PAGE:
Difficult negotiations ahead to secure equal pay

Trilogue negotiations show a gap in institution’s thinking.


In April, the European Parliament adopted its position for the Gender Pay Transparency Directive negotiations with the Council and Commission, with 403 MEPs providing the negotiating team a strong mandate to tackle the gender pay gap that exists in Europe.

A landmark in the fight for gender equality, the response to the draft directive survived some opposition from the EPP and ECR groups within the Parliament, and was described by co-rapporteur Kira Marie Peter-Hansen as “the best tool we have to close the gender pay gap and I am very happy to start trilogue negotiations with such an ambitious and strong mandate from this chamber. This legislation has the potential to eradicate unjust gender differences at workplaces across the EU”. Trade unions and civil society have agreed with this viewpoint, having advocated for the adoption of the text, and for the introduction of pay transparency as a mechanism to reduce workplace inequality.

Trouble ahead

Despite this success, the Parliament’s employment committee (EMPL) lead, Dragoș Pîslaru, has warned that “negotiations will not be necessarily easy”. Providing the committee with an update on the file as co-chair of the Parliament’s negotiating team, MEP Pîslaru noted that rapporteurs had been successful in outlining the position of MEPs, including:

  • Equal pay for equal work, regardless of gender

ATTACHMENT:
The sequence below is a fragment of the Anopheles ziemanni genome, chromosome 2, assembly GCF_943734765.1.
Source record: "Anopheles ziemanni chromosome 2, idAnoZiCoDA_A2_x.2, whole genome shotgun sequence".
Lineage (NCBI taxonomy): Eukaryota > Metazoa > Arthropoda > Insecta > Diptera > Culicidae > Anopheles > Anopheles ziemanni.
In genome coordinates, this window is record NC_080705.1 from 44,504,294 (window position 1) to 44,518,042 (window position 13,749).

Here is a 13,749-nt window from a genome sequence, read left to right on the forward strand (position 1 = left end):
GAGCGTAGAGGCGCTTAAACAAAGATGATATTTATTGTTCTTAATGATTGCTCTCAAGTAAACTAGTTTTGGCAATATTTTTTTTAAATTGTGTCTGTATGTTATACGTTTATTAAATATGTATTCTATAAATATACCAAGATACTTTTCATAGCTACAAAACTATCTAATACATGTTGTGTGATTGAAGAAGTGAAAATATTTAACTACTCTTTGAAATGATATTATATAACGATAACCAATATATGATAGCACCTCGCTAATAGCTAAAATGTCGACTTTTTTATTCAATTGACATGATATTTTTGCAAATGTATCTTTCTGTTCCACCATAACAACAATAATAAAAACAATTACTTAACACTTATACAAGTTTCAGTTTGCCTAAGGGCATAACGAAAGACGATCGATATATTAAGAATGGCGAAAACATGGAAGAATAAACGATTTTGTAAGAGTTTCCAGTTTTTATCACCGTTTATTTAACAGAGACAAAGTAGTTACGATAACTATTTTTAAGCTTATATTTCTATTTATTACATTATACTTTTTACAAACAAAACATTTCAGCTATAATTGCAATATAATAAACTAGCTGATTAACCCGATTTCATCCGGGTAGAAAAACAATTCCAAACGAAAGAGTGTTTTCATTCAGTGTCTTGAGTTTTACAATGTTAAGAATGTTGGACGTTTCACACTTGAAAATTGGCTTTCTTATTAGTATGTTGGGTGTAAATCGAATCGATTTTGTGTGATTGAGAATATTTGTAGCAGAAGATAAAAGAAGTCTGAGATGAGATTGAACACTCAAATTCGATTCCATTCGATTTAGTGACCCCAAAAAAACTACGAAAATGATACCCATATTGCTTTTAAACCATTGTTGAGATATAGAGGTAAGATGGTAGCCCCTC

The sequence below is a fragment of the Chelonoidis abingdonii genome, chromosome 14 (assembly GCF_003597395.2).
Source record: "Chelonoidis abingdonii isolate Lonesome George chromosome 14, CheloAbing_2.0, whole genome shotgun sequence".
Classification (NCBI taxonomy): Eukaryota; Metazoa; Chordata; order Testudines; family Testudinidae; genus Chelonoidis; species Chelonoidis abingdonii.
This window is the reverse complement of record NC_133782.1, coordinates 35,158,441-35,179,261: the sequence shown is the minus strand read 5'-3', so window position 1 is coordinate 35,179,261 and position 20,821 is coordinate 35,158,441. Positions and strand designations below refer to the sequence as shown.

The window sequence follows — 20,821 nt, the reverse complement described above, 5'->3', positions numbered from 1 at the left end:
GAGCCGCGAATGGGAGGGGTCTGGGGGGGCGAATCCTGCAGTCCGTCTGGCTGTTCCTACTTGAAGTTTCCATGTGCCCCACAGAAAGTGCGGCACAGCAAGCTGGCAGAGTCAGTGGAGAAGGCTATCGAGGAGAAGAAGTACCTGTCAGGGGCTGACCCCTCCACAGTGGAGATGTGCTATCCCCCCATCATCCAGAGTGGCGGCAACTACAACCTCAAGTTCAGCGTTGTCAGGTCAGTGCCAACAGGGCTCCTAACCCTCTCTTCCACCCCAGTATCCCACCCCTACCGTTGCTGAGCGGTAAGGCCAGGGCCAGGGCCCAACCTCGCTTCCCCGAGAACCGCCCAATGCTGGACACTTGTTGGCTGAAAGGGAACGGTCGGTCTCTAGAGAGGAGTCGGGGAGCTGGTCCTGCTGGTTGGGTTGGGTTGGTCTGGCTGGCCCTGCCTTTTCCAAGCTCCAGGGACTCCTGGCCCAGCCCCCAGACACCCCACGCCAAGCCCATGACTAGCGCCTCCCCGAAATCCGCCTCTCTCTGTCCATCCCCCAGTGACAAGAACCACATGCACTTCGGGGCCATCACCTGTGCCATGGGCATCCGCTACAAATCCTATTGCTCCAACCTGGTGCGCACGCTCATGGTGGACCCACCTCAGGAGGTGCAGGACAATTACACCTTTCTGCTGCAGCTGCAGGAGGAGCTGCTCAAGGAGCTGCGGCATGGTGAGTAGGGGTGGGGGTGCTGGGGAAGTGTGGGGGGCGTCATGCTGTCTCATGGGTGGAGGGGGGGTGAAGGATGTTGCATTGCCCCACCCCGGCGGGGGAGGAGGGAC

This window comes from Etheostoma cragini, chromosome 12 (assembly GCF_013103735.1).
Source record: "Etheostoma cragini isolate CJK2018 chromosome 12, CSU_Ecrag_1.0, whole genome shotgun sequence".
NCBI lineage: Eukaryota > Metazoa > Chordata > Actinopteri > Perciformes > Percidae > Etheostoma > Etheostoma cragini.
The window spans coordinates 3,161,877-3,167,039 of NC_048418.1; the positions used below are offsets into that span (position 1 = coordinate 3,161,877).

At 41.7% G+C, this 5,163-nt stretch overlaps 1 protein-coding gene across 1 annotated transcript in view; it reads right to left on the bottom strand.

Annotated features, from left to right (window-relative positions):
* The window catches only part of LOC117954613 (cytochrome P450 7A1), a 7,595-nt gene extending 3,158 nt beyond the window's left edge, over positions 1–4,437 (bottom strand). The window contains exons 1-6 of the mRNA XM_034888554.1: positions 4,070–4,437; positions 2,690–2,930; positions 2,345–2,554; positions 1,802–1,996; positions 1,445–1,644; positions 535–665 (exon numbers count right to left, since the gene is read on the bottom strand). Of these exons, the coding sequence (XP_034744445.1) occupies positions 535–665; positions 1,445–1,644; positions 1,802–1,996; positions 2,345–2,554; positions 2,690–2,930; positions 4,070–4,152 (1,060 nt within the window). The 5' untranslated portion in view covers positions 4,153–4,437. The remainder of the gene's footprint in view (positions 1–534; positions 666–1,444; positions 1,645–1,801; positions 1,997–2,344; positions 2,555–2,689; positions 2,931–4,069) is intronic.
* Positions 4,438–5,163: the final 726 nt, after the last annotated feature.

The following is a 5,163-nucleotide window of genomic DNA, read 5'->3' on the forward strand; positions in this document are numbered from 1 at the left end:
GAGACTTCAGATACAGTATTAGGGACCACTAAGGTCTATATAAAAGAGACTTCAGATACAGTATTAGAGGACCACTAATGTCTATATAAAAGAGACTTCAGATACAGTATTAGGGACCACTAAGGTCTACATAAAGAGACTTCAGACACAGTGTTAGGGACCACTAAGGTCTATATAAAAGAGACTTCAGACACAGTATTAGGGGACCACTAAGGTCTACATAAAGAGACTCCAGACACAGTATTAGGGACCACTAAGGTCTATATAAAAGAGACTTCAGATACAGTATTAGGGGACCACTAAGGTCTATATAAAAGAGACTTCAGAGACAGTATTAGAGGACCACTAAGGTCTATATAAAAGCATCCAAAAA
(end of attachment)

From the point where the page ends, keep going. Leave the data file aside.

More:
• The right for workers to access information to secure equal pay
  • Reporting on the gender pay gap for companies with more than 50 employees
  • The key role of social partners
  • The creation of gender action plans to ensure companies take action when the gender pay gap is over 2.5%
  • An automatic shift in the burden of proof from employees to employers


With the first trilogue meeting taking place on June 30th, the last day of the French Presidency, presentations from the presidency’s side focused more on their desire for proportionality, the need for flexibility from Member States and the need to avoid financial or administrative burdens for enterprises. On their final point, this rhetoric has been addressed during the negotiation of the Parliament’s text, with workers finding inequality more burdensome than reporting.

S&D shadow-rapporteur, Marc Angel, spoke of the importance in both the Parliament and Commission pushing the Council for action on this file, particularly with such a strong mandate from MEPs to rely upon. While praising the work of the rapporteurs during the first meeting, both MEP Angel and MEP Pîslaru noted that the aligning of positions between the institutions may be difficult to achieve, despite the obvious need for action to reduce gender inequality and to secure equal pay for equal work.

The next trilogue meeting is expected in to take place in October.